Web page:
Marriott expected to buy rival Starwood Hotels after China's Anbang drops $14 billion bid

Starwood Hotels will be bought by Marriot, after Chinese insurer drops out
(Image credit: Justin Sullivan/Getty Images)

Late Thursday, China's Anbang Insurance Group Co. unexpectedly dropped its $14 billion bid for Starwood Hotels & Resorts Worldwide, leaving the door open to rival suitor Marriott International. Anbang's aggressive offer, backed by private equity firms J.C. Flowers & Co. and Primavera Capital Group, would have resulted in the largest-ever Chinese acquisition of a U.S. company. The insurance firm said it dropped the bid "due to various market considerations," while Primarvera chairman Fred Hu told Reuters that "Anabang is a disciplined buyer" with "both the interest and the financial resources to do a deal of this size and more, but only at the right terms that make long-term financial sense"

Anbang, an insurance company started in 2004, made its bid for Starwood after Marriott had already agreed to buy the hotel company for $12.2 billion last November. Analysts say that Anbang's rival offers made Marriott raise its offer by about $1 billion. After hearing about Anbang dropping its bid, Marriott CEO Arne Sorenson told The Wall Street Journal that "we're thrilled.... And we’re ready to go." Starwood owns such hotel brands as Sheraton, W Hotels, St. Regis, and Westin, and if Marriott closes the deal, the combined company will be the world's biggest hotel chain, with 30 brands and more than a million rooms.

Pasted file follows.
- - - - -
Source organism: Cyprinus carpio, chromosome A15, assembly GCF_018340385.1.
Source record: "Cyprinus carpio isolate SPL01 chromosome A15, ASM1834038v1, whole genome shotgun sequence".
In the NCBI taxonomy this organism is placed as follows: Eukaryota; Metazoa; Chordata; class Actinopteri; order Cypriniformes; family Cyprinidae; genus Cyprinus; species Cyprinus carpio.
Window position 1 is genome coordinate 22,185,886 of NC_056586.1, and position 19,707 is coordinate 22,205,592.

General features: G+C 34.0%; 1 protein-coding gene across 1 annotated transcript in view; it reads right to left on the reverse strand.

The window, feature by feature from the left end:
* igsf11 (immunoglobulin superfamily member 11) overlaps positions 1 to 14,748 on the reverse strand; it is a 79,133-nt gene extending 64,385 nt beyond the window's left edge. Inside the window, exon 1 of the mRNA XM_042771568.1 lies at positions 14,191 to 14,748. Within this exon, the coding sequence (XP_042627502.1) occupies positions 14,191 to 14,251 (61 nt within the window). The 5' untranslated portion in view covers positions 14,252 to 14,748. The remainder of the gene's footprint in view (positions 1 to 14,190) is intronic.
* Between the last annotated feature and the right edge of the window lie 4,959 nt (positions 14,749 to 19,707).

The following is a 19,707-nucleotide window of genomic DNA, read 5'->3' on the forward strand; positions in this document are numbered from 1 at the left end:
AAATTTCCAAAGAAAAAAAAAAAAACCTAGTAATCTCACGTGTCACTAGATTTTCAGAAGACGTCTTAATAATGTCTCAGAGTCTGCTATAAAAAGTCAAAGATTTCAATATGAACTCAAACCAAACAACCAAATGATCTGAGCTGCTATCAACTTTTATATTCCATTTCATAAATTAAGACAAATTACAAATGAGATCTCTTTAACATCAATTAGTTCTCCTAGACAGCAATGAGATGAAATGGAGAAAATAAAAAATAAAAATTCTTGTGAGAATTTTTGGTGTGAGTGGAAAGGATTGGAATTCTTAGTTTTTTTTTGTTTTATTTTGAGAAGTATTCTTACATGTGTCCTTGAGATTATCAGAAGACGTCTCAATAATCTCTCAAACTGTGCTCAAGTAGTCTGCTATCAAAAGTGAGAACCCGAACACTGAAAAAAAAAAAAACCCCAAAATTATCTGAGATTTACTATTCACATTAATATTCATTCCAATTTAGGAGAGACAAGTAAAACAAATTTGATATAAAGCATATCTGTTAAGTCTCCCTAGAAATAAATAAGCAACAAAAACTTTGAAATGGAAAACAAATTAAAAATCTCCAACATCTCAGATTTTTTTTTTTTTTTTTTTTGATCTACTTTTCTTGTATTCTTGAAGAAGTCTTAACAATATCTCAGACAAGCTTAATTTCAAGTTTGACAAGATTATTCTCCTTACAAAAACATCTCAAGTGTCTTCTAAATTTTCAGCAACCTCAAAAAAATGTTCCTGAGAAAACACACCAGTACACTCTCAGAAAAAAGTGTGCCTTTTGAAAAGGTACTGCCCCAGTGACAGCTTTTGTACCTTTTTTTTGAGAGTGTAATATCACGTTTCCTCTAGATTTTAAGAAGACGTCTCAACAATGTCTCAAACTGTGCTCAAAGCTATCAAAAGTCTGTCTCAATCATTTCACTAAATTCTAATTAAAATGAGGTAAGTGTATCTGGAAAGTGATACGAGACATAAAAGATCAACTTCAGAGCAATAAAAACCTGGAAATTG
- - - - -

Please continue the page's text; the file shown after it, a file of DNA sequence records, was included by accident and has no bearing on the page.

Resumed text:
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Peter Weber, The Week US

Peter has worked as a news and culture writer and editor at The Week since the site's launch in 2008. He covers politics, world affairs, religion and cultural currents. His journalism career began as a copy editor at a financial newswire and has included editorial positions at The New York Times Magazine, Facts on File, and Oregon State University.